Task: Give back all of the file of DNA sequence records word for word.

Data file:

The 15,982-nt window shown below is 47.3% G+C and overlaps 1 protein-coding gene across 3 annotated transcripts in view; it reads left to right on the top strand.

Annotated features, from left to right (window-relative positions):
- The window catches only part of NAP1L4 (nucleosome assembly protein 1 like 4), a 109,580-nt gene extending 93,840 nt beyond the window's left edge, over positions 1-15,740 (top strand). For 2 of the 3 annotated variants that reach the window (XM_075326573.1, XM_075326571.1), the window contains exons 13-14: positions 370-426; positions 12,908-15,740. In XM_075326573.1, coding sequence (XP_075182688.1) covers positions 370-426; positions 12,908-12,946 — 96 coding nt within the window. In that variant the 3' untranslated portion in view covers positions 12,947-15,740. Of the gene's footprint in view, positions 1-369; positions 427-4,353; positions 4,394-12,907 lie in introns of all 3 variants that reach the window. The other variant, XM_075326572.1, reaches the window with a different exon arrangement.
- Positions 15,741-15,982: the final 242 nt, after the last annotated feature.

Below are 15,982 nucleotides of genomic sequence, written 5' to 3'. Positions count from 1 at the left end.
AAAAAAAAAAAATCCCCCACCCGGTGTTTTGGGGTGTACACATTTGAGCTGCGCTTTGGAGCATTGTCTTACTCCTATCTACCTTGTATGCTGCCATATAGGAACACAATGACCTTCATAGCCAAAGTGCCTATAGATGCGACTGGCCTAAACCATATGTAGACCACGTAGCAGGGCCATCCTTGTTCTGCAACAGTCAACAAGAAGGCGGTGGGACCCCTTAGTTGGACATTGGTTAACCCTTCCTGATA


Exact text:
The 15,982-nt window shown below is 47.3% G+C and overlaps 1 protein-coding gene across 3 annotated transcripts in view; it reads left to right on the top strand.

Annotated features, from left to right (window-relative positions):
- The window catches only part of NAP1L4 (nucleosome assembly protein 1 like 4), a 109,580-nt gene extending 93,840 nt beyond the window's left edge, over positions 1-15,740 (top strand). For 2 of the 3 annotated variants that reach the window (XM_075326573.1, XM_075326571.1), the window contains exons 13-14: positions 370-426; positions 12,908-15,740. In XM_075326573.1, coding sequence (XP_075182688.1) covers positions 370-426; positions 12,908-12,946 — 96 coding nt within the window. In that variant the 3' untranslated portion in view covers positions 12,947-15,740. Of the gene's footprint in view, positions 1-369; positions 427-4,353; positions 4,394-12,907 lie in introns of all 3 variants that reach the window. The other variant, XM_075326572.1, reaches the window with a different exon arrangement.
- Positions 15,741-15,982: the final 242 nt, after the last annotated feature.

Below are 15,982 nucleotides of genomic sequence, written 5' to 3'. Positions count from 1 at the left end.
AAAAAAAAAAAATCCCCCACCCGGTGTTTTGGGGTGTACACATTTGAGCTGCGCTTTGGAGCATTGTCTTACTCCTATCTACCTTGTATGCTGCCATATAGGAACACAATGACCTTCATAGCCAAAGTGCCTATAGATGCGACTGGCCTAAACCATATGTAGACCACGTAGCAGGGCCATCCTTGTTCTGCAACAGTCAACAAGAAGGCGGTGGGACCCCTTAGTTGGACATTGGTTAACCCTTCCTGATA